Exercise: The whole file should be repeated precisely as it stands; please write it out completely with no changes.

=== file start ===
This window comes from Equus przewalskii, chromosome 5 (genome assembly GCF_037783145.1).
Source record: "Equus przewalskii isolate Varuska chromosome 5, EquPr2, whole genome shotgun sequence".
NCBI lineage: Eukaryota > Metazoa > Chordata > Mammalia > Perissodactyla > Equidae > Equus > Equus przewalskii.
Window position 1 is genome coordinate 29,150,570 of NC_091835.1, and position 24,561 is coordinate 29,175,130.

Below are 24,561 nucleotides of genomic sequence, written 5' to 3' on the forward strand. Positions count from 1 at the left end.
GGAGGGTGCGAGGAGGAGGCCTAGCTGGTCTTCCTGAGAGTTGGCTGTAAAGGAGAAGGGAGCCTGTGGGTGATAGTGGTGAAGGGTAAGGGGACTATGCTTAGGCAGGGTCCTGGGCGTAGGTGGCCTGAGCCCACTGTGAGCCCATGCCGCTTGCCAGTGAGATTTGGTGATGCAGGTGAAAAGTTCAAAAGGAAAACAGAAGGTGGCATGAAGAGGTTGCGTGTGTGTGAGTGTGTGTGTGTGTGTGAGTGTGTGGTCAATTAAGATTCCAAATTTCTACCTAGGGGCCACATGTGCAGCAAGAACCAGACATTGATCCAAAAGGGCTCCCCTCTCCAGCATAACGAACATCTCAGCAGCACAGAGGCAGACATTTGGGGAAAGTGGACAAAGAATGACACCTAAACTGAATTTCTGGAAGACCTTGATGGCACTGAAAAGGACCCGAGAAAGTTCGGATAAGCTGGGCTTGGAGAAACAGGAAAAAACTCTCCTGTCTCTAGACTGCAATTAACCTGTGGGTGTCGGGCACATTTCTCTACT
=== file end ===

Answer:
This window comes from Equus przewalskii, chromosome 5 (genome assembly GCF_037783145.1).
Source record: "Equus przewalskii isolate Varuska chromosome 5, EquPr2, whole genome shotgun sequence".
NCBI lineage: Eukaryota > Metazoa > Chordata > Mammalia > Perissodactyla > Equidae > Equus > Equus przewalskii.
Window position 1 is genome coordinate 29,150,570 of NC_091835.1, and position 24,561 is coordinate 29,175,130.

Below are 24,561 nucleotides of genomic sequence, written 5' to 3' on the forward strand. Positions count from 1 at the left end.
GGAGGGTGCGAGGAGGAGGCCTAGCTGGTCTTCCTGAGAGTTGGCTGTAAAGGAGAAGGGAGCCTGTGGGTGATAGTGGTGAAGGGTAAGGGGACTATGCTTAGGCAGGGTCCTGGGCGTAGGTGGCCTGAGCCCACTGTGAGCCCATGCCGCTTGCCAGTGAGATTTGGTGATGCAGGTGAAAAGTTCAAAAGGAAAACAGAAGGTGGCATGAAGAGGTTGCGTGTGTGTGAGTGTGTGTGTGTGTGTGAGTGTGTGGTCAATTAAGATTCCAAATTTCTACCTAGGGGCCACATGTGCAGCAAGAACCAGACATTGATCCAAAAGGGCTCCCCTCTCCAGCATAACGAACATCTCAGCAGCACAGAGGCAGACATTTGGGGAAAGTGGACAAAGAATGACACCTAAACTGAATTTCTGGAAGACCTTGATGGCACTGAAAAGGACCCGAGAAAGTTCGGATAAGCTGGGCTTGGAGAAACAGGAAAAAACTCTCCTGTCTCTAGACTGCAATTAACCTGTGGGTGTCGGGCACATTTCTCTACT